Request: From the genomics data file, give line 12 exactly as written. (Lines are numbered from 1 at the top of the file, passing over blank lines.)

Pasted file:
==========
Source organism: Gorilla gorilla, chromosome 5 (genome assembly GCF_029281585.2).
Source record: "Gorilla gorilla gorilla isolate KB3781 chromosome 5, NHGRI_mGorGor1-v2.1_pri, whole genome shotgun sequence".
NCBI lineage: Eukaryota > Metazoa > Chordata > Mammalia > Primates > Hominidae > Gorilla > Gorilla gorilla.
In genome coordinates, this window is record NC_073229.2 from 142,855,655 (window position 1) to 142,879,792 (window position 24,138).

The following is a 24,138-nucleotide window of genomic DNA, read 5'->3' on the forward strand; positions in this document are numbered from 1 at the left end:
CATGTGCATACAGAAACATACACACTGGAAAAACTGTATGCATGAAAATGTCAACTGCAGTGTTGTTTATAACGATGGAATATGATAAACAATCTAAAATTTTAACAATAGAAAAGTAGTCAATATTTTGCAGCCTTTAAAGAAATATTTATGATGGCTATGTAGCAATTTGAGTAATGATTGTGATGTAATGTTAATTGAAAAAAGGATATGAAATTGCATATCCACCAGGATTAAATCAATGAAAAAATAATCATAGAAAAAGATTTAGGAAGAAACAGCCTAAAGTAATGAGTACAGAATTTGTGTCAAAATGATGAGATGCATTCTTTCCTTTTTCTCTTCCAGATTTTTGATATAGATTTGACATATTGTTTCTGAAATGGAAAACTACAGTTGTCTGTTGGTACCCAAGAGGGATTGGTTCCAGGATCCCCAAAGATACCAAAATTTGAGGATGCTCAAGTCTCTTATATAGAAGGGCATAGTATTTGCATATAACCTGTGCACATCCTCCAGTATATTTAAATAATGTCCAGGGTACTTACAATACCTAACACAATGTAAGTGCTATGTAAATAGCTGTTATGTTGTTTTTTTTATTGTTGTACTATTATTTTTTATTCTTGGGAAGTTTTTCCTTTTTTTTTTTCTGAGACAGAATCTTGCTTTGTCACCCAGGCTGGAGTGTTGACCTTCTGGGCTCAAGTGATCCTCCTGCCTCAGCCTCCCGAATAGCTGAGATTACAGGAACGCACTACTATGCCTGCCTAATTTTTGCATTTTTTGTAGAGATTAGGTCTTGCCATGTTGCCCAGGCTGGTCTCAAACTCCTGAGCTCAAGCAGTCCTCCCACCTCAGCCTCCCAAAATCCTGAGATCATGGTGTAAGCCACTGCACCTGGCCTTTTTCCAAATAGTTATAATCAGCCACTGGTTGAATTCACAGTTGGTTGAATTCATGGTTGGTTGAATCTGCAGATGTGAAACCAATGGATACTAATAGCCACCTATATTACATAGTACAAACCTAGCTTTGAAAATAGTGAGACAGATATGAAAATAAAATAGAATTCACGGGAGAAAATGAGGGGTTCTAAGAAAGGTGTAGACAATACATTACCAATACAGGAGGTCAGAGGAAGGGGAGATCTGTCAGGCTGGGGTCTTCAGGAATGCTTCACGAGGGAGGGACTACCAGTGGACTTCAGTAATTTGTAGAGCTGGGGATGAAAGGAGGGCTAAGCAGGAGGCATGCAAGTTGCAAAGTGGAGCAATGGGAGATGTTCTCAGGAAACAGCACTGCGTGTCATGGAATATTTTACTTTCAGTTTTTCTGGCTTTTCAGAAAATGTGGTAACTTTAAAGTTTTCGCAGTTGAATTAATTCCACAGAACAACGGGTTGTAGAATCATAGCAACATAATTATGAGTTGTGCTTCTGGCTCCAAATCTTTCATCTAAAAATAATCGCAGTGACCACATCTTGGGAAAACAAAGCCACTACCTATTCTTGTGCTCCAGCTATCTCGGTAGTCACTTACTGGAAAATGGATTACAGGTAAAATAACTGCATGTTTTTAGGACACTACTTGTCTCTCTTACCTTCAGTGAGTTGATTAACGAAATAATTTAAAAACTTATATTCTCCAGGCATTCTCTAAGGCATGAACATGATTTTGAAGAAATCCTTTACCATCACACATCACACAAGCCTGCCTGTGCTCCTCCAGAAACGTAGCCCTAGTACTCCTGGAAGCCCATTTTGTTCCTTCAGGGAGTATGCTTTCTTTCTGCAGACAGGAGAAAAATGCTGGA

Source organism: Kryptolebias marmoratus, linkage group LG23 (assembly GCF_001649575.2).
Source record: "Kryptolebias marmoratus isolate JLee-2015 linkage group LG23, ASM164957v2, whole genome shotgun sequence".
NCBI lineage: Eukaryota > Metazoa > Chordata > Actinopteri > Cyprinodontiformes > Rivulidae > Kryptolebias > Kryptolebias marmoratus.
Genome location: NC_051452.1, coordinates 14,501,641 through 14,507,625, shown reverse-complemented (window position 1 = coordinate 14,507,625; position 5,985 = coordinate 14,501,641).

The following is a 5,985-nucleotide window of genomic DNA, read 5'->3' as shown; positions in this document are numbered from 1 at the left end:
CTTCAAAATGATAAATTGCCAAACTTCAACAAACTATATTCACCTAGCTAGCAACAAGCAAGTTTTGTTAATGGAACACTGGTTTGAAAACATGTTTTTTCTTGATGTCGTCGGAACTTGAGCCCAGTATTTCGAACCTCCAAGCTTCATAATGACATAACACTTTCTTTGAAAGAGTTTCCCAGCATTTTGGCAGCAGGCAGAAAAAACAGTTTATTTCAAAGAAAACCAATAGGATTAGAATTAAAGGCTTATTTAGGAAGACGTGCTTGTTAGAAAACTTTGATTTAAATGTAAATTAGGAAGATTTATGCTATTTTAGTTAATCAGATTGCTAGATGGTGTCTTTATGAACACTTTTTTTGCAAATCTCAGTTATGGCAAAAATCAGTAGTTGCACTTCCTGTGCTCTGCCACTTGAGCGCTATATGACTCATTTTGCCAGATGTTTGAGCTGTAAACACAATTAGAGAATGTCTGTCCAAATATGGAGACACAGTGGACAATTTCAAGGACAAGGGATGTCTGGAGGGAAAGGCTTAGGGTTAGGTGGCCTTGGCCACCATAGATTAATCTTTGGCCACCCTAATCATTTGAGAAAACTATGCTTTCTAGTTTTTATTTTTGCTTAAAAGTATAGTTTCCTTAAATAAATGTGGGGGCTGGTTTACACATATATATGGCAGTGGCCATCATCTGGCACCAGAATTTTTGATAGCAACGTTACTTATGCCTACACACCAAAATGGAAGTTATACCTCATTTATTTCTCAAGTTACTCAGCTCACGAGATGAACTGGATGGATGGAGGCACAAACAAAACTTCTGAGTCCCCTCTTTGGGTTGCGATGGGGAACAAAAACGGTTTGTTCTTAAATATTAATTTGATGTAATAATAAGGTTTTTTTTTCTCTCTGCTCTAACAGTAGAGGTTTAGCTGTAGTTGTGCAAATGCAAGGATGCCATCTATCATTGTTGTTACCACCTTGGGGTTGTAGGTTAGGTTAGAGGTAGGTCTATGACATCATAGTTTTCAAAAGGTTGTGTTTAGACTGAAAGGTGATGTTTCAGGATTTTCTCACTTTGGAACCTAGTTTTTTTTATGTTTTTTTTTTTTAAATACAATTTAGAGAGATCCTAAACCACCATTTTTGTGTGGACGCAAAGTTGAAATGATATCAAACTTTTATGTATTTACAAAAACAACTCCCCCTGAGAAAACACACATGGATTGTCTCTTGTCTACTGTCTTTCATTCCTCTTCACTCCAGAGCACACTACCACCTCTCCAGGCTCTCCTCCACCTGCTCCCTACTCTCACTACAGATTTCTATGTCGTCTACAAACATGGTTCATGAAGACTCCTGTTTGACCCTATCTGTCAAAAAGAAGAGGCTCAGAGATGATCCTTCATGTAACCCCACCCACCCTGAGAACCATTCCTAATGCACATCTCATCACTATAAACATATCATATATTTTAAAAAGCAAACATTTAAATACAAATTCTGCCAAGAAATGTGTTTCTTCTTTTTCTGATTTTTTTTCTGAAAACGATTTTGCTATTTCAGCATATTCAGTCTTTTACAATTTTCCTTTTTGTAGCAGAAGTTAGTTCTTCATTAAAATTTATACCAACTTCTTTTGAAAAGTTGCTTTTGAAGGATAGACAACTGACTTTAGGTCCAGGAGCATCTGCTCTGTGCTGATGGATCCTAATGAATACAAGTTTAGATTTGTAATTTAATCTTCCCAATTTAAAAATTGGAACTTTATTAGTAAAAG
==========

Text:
CTTCAAAATGATAAATTGCCAAACTTCAACAAACTATATTCACCTAGCTAGCAACAAGCAAGTTTTGTTAATGGAACACTGGTTTGAAAACATGTTTTTTCTTGATGTCGTCGGAACTTGAGCCCAGTATTTCGAACCTCCAAGCTTCATAATGACATAACACTTTCTTTGAAAGAGTTTCCCAGCATTTTGGCAGCAGGCAGAAAAAACAGTTTATTTCAAAGAAAACCAATAGGATTAGAATTAAAGGCTTATTTAGGAAGACGTGCTTGTTAGAAAACTTTGATTTAAATGTAAATTAGGAAGATTTATGCTATTTTAGTTAATCAGATTGCTAGATGGTGTCTTTATGAACACTTTTTTTGCAAATCTCAGTTATGGCAAAAATCAGTAGTTGCACTTCCTGTGCTCTGCCACTTGAGCGCTATATGACTCATTTTGCCAGATGTTTGAGCTGTAAACACAATTAGAGAATGTCTGTCCAAATATGGAGACACAGTGGACAATTTCAAGGACAAGGGATGTCTGGAGGGAAAGGCTTAGGGTTAGGTGGCCTTGGCCACCATAGATTAATCTTTGGCCACCCTAATCATTTGAGAAAACTATGCTTTCTAGTTTTTATTTTTGCTTAAAAGTATAGTTTCCTTAAATAAATGTGGGGGCTGGTTTACACATATATATGGCAGTGGCCATCATCTGGCACCAGAATTTTTGATAGCAACGTTACTTATGCCTACACACCAAAATGGAAGTTATACCTCATTTATTTCTCAAGTTACTCAGCTCACGAGATGAACTGGATGGATGGAGGCACAAACAAAACTTCTGAGTCCCCTCTTTGGGTTGCGATGGGGAACAAAAACGGTTTGTTCTTAAATATTAATTTGATGTAATAATAAGGTTTTTTTTTCTCTCTGCTCTAACAGTAGAGGTTTAGCTGTAGTTGTGCAAATGCAAGGATGCCATCTATCATTGTTGTTACCACCTTGGGGTTGTAGGTTAGGTTAGAGGTAGGTCTATGACATCATAGTTTTCAAAAGGTTGTGTTTAGACTGAAAGGTGATGTTTCAGGATTTTCTCACTTTGGAACCTAGTTTTTTTTATGTTTTTTTTTTTTAAATACAATTTAGAGAGATCCTAAACCACCATTTTTGTGTGGACGCAAAGTTGAAATGATATCAAACTTTTATGTATTTACAAAAACAACTCCCCCTGAGAAAACACACATGGATTGTCTCTTGTCTACTGTCTTTCATTCCTCTTCACTCCAGAGCACACTACCACCTCTCCAGGCTCTCCTCCACCTGCTCCCTACTCTCACTACAGATTTCTATGTCGTCTACAAACATGGTTCATGAAGACTCCTGTTTGACCCTATCTGTCAAAAAGAAGAGGCTCAGAGATGATCCTTCATGTAACCCCACCCACCCTGAGAACCATTCCTAATGCACATCTCATCACTATAAACATATCATATATTTTAAAAAGCAAACATTTAAATACAAATTCTGCCAAGAAATGTGTTTCTTCTTTTTCTGATTTTTTTTCTGAAAACGATTTTGCTATTTCAGCATATTCAGTCTTTTACAATTTTCCTTTTTGTAGCAGAAGTTAGTTCTTCATTAAAATTTATACCAACTTCTTTTGAAAAGTTGCTTTTGAAGGATAGACAACTGACTTTAGGTCCAGGAGCATCTGCTCTGTGCTGATGGATCCTAATGAATACAAGTTTAGATTTGTAATTTAATCTTCCCAATTTAAAAATTGGAACTTTATTAGTAAAAG